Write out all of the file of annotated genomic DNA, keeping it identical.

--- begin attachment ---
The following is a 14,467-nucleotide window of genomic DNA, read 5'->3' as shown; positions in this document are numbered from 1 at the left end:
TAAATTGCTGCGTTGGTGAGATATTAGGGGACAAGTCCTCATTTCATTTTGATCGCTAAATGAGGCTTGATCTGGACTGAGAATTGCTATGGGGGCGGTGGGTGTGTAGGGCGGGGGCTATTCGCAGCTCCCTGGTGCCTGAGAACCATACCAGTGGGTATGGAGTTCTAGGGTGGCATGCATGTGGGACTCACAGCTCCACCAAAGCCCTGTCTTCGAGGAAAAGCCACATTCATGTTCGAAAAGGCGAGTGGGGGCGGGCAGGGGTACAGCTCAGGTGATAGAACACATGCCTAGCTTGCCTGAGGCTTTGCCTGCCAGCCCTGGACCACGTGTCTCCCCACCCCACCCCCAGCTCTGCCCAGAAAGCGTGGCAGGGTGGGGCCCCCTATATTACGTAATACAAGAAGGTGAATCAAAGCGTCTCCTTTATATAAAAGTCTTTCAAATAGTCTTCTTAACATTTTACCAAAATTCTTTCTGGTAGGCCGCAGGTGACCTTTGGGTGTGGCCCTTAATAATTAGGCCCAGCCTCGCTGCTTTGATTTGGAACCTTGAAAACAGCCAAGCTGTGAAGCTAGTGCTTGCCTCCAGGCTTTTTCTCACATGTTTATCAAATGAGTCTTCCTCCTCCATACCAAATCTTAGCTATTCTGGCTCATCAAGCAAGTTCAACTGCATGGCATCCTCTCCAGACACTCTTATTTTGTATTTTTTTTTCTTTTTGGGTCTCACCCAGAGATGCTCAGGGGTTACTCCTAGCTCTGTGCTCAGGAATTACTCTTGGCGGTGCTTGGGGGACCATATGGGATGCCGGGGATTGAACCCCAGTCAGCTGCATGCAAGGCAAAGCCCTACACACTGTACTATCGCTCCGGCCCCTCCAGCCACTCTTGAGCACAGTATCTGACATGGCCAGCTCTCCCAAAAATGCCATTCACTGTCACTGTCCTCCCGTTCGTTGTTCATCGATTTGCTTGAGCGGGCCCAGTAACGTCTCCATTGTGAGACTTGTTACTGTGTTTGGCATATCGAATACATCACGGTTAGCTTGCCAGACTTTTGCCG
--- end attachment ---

The following is a 14,467-nucleotide window of genomic DNA, read 5'->3' as shown; positions in this document are numbered from 1 at the left end:
TAAATTGCTGCGTTGGTGAGATATTAGGGGACAAGTCCTCATTTCATTTTGATCGCTAAATGAGGCTTGATCTGGACTGAGAATTGCTATGGGGGCGGTGGGTGTGTAGGGCGGGGGCTATTCGCAGCTCCCTGGTGCCTGAGAACCATACCAGTGGGTATGGAGTTCTAGGGTGGCATGCATGTGGGACTCACAGCTCCACCAAAGCCCTGTCTTCGAGGAAAAGCCACATTCATGTTCGAAAAGGCGAGTGGGGGCGGGCAGGGGTACAGCTCAGGTGATAGAACACATGCCTAGCTTGCCTGAGGCTTTGCCTGCCAGCCCTGGACCACGTGTCTCCCCACCCCACCCCCAGCTCTGCCCAGAAAGCGTGGCAGGGTGGGGCCCCCTATATTACGTAATACAAGAAGGTGAATCAAAGCGTCTCCTTTATATAAAAGTCTTTCAAATAGTCTTCTTAACATTTTACCAAAATTCTTTCTGGTAGGCCGCAGGTGACCTTTGGGTGTGGCCCTTAATAATTAGGCCCAGCCTCGCTGCTTTGATTTGGAACCTTGAAAACAGCCAAGCTGTGAAGCTAGTGCTTGCCTCCAGGCTTTTTCTCACATGTTTATCAAATGAGTCTTCCTCCTCCATACCAAATCTTAGCTATTCTGGCTCATCAAGCAAGTTCAACTGCATGGCATCCTCTCCAGACACTCTTATTTTGTATTTTTTTTTCTTTTTGGGTCTCACCCAGAGATGCTCAGGGGTTACTCCTAGCTCTGTGCTCAGGAATTACTCTTGGCGGTGCTTGGGGGACCATATGGGATGCCGGGGATTGAACCCCAGTCAGCTGCATGCAAGGCAAAGCCCTACACACTGTACTATCGCTCCGGCCCCTCCAGCCACTCTTGAGCACAGTATCTGACATGGCCAGCTCTCCCAAAAATGCCATTCACTGTCACTGTCCTCCCGTTCGTTGTTCATCGATTTGCTTGAGCGGGCCCAGTAACGTCTCCATTGTGAGACTTGTTACTGTGTTTGGCATATCGAATACATCACGGTTAGCTTGCCAGACTTTTGCCG